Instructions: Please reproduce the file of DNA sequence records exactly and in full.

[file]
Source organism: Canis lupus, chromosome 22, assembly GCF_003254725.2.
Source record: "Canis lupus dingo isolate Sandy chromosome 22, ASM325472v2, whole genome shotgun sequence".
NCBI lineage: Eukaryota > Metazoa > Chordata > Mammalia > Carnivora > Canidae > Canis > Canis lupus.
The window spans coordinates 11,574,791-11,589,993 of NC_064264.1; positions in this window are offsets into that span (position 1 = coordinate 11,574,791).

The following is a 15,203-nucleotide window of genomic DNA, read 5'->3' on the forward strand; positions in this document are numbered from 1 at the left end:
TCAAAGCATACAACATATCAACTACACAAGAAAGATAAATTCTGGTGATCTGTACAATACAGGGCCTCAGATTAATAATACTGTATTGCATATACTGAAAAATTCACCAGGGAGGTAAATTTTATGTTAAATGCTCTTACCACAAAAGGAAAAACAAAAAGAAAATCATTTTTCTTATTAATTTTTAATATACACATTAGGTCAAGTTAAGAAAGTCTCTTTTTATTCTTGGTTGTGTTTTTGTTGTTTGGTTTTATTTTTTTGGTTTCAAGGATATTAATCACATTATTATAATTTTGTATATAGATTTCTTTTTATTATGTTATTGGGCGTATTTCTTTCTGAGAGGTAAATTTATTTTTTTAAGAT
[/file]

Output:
Source organism: Canis lupus, chromosome 22, assembly GCF_003254725.2.
Source record: "Canis lupus dingo isolate Sandy chromosome 22, ASM325472v2, whole genome shotgun sequence".
NCBI lineage: Eukaryota > Metazoa > Chordata > Mammalia > Carnivora > Canidae > Canis > Canis lupus.
The window spans coordinates 11,574,791-11,589,993 of NC_064264.1; positions in this window are offsets into that span (position 1 = coordinate 11,574,791).

The following is a 15,203-nucleotide window of genomic DNA, read 5'->3' on the forward strand; positions in this document are numbered from 1 at the left end:
TCAAAGCATACAACATATCAACTACACAAGAAAGATAAATTCTGGTGATCTGTACAATACAGGGCCTCAGATTAATAATACTGTATTGCATATACTGAAAAATTCACCAGGGAGGTAAATTTTATGTTAAATGCTCTTACCACAAAAGGAAAAACAAAAAGAAAATCATTTTTCTTATTAATTTTTAATATACACATTAGGTCAAGTTAAGAAAGTCTCTTTTTATTCTTGGTTGTGTTTTTGTTGTTTGGTTTTATTTTTTTGGTTTCAAGGATATTAATCACATTATTATAATTTTGTATATAGATTTCTTTTTATTATGTTATTGGGCGTATTTCTTTCTGAGAGGTAAATTTATTTTTTTAAGAT